Julie E. Miller, PhD

1999-2005 Neuroscience Ph.D Program University of Arizona at Tucson, Tucson, AZ, United States 
 2005-2013 Integrative Biology and Physiology Dept University of California, Los Angeles, Los Angeles, CA 
 2014- Neuroscience Dept University of Arizona at Tucson, Tucson, AZ, United States 
birdsong; Parkinson’s disease; aging: communication
"Julie Miller"
Mean distance: 14.86 (cluster 6)


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Barbara S. Beltz research assistant 1995-1997 Wellesley
 (Undergraduate honors thesis research)
Richard B. Levine grad student 1999-2005 University of Arizona
 (Neuroscience PhD on: Wandering behavior in Manduca sexta: Investigating steroid hormone effects on neural circuits for locomotor behavior.)
Stephanie A. White post-doc 2005-2013 UCLA
 (Postdoc 2005-2011, then research associate scientist 2011-2013)
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Medina CA, Vargas E, Munger SJ, et al. (2022) Vocal changes in a zebra finch model of Parkinson's disease characterized by alpha-synuclein overexpression in the song-dedicated anterior forebrain pathway. Plos One. 17: e0265604
Badwal A, Borgstrom M, Samlan RA, et al. (2020) Middle age, a key time point for changes in birdsong and human voice. Behavioral Neuroscience
So LY, Munger SJ, Miller JE. (2018) Social context-dependent singing alters molecular markers of dopaminergic and glutamatergic signaling in finch basal ganglia Area X. Behavioural Brain Research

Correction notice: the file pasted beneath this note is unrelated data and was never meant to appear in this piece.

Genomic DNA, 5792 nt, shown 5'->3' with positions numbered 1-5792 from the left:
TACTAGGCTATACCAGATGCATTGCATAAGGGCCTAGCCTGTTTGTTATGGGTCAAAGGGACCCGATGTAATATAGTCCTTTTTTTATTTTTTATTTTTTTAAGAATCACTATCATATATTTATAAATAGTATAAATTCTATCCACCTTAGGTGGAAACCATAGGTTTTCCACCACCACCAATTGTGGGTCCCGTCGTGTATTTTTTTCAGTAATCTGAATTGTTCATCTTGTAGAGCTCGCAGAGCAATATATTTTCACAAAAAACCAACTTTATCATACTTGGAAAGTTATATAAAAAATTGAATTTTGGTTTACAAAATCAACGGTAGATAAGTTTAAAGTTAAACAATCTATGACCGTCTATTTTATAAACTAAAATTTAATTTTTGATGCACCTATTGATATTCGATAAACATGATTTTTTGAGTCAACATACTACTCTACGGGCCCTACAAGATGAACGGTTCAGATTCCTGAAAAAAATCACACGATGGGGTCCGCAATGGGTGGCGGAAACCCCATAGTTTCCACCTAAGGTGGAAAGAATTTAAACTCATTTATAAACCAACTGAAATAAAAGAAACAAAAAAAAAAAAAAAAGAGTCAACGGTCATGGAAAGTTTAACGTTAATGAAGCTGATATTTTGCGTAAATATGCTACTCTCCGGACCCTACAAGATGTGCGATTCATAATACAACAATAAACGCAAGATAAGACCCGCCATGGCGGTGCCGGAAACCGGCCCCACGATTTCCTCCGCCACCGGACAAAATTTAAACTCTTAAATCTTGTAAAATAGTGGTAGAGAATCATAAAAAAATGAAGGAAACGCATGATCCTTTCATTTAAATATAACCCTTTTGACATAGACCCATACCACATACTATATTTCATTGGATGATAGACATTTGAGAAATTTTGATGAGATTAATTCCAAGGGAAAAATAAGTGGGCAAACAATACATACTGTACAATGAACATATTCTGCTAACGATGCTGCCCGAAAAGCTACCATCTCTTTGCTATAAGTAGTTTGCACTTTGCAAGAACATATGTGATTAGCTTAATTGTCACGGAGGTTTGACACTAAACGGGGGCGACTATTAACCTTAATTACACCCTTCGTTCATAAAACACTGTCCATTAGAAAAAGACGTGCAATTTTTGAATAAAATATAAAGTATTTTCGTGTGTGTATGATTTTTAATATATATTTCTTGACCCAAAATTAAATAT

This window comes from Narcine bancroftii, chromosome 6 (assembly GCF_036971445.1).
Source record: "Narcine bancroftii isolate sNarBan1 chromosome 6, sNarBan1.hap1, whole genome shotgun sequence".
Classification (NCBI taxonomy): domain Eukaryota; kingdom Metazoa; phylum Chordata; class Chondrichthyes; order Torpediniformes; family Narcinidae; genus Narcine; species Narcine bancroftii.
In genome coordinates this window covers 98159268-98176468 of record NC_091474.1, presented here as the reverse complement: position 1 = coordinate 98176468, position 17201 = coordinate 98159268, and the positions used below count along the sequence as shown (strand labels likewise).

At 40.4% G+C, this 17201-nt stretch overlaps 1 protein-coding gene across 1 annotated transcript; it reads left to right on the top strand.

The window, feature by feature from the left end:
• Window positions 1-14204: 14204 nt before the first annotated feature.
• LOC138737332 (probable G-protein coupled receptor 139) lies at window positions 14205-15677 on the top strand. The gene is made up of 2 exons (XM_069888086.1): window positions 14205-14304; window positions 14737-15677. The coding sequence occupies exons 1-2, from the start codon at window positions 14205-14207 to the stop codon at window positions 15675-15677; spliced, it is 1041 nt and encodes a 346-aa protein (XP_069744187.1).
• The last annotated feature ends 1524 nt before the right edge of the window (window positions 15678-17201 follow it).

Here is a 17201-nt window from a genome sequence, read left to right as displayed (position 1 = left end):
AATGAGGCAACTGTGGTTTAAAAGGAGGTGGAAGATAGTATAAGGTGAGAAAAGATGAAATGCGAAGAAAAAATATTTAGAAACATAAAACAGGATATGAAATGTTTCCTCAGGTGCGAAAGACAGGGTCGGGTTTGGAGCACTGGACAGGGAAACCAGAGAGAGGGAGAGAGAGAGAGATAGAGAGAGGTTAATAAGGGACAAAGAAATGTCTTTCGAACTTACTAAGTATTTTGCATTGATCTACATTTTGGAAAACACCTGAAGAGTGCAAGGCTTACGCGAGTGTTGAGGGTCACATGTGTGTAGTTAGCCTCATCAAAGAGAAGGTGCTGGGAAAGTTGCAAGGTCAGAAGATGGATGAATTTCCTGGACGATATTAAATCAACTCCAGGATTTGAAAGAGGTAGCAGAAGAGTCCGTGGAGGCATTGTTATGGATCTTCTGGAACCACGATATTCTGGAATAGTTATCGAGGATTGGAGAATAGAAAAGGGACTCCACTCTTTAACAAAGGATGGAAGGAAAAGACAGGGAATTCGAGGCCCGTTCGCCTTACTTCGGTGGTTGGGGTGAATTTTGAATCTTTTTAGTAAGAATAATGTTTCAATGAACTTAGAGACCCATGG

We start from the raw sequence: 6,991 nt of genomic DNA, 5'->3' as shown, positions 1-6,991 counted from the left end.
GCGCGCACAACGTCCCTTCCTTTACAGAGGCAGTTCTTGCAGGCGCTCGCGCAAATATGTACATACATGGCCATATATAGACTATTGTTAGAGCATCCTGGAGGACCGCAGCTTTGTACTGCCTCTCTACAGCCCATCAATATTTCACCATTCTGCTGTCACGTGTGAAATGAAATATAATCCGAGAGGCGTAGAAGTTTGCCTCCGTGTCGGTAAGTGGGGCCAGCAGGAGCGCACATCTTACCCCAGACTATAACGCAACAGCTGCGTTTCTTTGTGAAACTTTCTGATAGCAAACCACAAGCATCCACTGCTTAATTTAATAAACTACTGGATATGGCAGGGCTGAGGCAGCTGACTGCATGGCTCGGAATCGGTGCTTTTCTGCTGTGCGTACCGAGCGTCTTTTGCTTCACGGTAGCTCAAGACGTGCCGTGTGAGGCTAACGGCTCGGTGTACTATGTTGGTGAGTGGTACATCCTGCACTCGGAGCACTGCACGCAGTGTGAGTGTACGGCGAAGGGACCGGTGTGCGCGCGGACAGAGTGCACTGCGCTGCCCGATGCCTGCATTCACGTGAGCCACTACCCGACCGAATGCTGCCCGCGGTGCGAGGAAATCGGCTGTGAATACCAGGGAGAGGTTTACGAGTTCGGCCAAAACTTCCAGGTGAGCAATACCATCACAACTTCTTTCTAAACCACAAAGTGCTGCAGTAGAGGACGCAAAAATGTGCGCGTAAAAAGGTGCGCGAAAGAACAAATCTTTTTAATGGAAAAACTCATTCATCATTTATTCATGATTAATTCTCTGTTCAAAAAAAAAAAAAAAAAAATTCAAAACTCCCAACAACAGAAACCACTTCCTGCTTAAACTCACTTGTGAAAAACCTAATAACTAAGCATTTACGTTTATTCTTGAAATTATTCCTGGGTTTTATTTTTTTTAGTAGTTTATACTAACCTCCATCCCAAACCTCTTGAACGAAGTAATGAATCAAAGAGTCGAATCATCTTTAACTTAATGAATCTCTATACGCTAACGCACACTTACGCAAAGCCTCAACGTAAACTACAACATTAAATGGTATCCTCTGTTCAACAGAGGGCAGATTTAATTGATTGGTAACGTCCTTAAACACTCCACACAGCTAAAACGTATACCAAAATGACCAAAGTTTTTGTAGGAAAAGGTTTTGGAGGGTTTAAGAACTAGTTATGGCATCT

Miller JE, Hafzalla GW, Burkett ZD, et al. (2015) Reduced vocal variability in a zebra finch model of dopamine depletion: implications for Parkinson disease. Physiological Reports. 3
Grant LM, Richter F, Miller JE, et al. (2014) Vocalization deficits in mice over-expressing alpha-synuclein, a model of pre-manifest Parkinson's disease. Behavioral Neuroscience. 128: 110-21
Hilliard AT, Miller JE, Horvath S, et al. (2012) Distinct neurogenomic states in basal ganglia subregions relate differently to singing behavior in songbirds. Plos Computational Biology. 8: e1002773
Hilliard AT, Miller JE, Fraley ER, et al. (2012) Molecular microcircuitry underlies functional specification in a basal ganglia circuit dedicated to vocal learning. Neuron. 73: 537-52
Miller JE, Hilliard AT, White SA. (2010) Song practice promotes acute vocal variability at a key stage of sensorimotor learning. Plos One. 5: e8592
Miller JE, Spiteri E, Condro MC, et al. (2008) Birdsong decreases protein levels of FoxP2, a molecule required for human speech. Journal of Neurophysiology. 100: 2015-25
Miller JE, White SA. (2007) The sleeping bird gets the song. Focus on: "HVC neural sleep activity increases with development and parallels nightly changes in song behavior". Journal of Neurophysiology. 98: 3-4
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